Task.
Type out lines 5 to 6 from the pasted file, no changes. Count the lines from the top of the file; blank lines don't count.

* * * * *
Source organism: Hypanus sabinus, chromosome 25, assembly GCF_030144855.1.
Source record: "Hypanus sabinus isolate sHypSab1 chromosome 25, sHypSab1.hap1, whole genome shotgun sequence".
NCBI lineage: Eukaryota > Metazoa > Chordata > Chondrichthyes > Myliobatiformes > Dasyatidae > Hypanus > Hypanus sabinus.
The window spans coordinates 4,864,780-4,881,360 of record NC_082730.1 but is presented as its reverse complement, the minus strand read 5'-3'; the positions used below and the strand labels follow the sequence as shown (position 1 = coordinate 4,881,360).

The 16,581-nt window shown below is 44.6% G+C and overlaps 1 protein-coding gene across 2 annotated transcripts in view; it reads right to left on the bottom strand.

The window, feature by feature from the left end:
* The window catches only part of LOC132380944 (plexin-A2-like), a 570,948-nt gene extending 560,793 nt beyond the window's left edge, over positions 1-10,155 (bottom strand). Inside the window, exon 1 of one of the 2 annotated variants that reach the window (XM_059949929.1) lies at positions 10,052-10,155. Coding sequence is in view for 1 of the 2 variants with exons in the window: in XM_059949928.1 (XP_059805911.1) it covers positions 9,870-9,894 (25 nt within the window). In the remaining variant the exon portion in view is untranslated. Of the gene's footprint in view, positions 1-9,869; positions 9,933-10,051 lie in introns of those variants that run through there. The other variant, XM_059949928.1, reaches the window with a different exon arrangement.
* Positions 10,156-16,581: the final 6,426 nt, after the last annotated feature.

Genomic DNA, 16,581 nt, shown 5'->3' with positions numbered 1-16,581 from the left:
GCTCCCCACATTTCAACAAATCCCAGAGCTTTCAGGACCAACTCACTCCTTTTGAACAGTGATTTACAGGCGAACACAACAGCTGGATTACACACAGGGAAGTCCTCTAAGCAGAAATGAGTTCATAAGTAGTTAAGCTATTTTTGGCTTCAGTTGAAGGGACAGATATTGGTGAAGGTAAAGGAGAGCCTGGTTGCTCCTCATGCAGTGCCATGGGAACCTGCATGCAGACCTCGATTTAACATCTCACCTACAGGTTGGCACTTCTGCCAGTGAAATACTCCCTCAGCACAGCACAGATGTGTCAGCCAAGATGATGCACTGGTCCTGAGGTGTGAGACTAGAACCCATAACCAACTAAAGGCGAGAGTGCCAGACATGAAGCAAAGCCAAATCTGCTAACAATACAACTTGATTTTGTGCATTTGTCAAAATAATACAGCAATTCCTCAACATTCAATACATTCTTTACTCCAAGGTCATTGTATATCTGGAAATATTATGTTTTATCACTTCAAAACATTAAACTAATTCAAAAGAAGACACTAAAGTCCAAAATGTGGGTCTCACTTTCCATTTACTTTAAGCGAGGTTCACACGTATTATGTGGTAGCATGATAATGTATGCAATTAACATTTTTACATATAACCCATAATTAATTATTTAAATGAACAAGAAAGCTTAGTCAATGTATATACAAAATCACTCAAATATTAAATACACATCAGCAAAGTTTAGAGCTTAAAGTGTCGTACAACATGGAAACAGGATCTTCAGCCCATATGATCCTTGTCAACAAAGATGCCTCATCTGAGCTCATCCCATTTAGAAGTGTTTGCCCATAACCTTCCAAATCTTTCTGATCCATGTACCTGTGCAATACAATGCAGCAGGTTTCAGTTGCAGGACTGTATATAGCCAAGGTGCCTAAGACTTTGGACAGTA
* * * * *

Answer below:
The 16,581-nt window shown below is 44.6% G+C and overlaps 1 protein-coding gene across 2 annotated transcripts in view; it reads right to left on the bottom strand.

The window, feature by feature from the left end: